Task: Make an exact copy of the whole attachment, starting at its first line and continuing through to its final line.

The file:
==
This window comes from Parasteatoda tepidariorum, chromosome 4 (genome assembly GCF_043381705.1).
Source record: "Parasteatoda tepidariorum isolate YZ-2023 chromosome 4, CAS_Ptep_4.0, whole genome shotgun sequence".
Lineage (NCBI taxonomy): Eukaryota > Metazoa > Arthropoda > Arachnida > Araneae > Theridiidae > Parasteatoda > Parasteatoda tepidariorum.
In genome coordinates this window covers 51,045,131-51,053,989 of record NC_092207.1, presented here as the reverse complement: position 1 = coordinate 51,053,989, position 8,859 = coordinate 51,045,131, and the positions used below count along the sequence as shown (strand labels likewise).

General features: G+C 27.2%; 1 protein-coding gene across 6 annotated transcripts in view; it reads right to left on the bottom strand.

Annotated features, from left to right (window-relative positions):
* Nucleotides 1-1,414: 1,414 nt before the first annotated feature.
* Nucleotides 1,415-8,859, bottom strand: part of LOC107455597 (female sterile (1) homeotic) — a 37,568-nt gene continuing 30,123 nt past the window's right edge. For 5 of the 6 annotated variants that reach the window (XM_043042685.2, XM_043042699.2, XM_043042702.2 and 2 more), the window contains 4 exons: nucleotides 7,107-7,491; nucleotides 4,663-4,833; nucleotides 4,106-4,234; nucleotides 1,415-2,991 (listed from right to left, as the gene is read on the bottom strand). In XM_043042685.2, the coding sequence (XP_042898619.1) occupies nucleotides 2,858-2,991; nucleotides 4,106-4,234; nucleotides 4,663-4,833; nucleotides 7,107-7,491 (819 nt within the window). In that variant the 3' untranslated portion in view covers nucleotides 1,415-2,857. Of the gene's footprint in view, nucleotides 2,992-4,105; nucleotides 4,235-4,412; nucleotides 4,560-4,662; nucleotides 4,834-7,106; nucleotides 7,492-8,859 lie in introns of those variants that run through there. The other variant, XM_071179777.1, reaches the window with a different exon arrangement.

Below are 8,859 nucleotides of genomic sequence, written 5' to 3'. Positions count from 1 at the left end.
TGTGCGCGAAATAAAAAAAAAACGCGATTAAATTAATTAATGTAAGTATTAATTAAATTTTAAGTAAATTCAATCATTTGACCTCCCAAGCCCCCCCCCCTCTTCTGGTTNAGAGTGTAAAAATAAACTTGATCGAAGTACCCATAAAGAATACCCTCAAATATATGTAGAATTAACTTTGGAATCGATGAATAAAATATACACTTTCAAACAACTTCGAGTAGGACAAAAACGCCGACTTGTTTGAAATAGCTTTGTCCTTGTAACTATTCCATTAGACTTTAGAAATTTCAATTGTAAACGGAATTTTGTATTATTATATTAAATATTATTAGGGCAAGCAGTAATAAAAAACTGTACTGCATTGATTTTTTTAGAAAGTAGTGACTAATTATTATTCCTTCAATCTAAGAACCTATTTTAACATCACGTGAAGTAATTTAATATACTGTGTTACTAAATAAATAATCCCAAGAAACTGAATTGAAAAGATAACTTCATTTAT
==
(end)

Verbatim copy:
This window comes from Parasteatoda tepidariorum, chromosome 4 (genome assembly GCF_043381705.1).
Source record: "Parasteatoda tepidariorum isolate YZ-2023 chromosome 4, CAS_Ptep_4.0, whole genome shotgun sequence".
Lineage (NCBI taxonomy): Eukaryota > Metazoa > Arthropoda > Arachnida > Araneae > Theridiidae > Parasteatoda > Parasteatoda tepidariorum.
In genome coordinates this window covers 51,045,131-51,053,989 of record NC_092207.1, presented here as the reverse complement: position 1 = coordinate 51,053,989, position 8,859 = coordinate 51,045,131, and the positions used below count along the sequence as shown (strand labels likewise).

General features: G+C 27.2%; 1 protein-coding gene across 6 annotated transcripts in view; it reads right to left on the bottom strand.

Annotated features, from left to right (window-relative positions):
* Nucleotides 1-1,414: 1,414 nt before the first annotated feature.
* Nucleotides 1,415-8,859, bottom strand: part of LOC107455597 (female sterile (1) homeotic) — a 37,568-nt gene continuing 30,123 nt past the window's right edge. For 5 of the 6 annotated variants that reach the window (XM_043042685.2, XM_043042699.2, XM_043042702.2 and 2 more), the window contains 4 exons: nucleotides 7,107-7,491; nucleotides 4,663-4,833; nucleotides 4,106-4,234; nucleotides 1,415-2,991 (listed from right to left, as the gene is read on the bottom strand). In XM_043042685.2, the coding sequence (XP_042898619.1) occupies nucleotides 2,858-2,991; nucleotides 4,106-4,234; nucleotides 4,663-4,833; nucleotides 7,107-7,491 (819 nt within the window). In that variant the 3' untranslated portion in view covers nucleotides 1,415-2,857. Of the gene's footprint in view, nucleotides 2,992-4,105; nucleotides 4,235-4,412; nucleotides 4,560-4,662; nucleotides 4,834-7,106; nucleotides 7,492-8,859 lie in introns of those variants that run through there. The other variant, XM_071179777.1, reaches the window with a different exon arrangement.

Below are 8,859 nucleotides of genomic sequence, written 5' to 3'. Positions count from 1 at the left end.
TGTGCGCGAAATAAAAAAAAAACGCGATTAAATTAATTAATGTAAGTATTAATTAAATTTTAAGTAAATTCAATCATTTGACCTCCCAAGCCCCCCCCCCTCTTCTGGTTNAGAGTGTAAAAATAAACTTGATCGAAGTACCCATAAAGAATACCCTCAAATATATGTAGAATTAACTTTGGAATCGATGAATAAAATATACACTTTCAAACAACTTCGAGTAGGACAAAAACGCCGACTTGTTTGAAATAGCTTTGTCCTTGTAACTATTCCATTAGACTTTAGAAATTTCAATTGTAAACGGAATTTTGTATTATTATATTAAATATTATTAGGGCAAGCAGTAATAAAAAACTGTACTGCATTGATTTTTTTAGAAAGTAGTGACTAATTATTATTCCTTCAATCTAAGAACCTATTTTAACATCACGTGAAGTAATTTAATATACTGTGTTACTAAATAAATAATCCCAAGAAACTGAATTGAAAAGATAACTTCATTTAT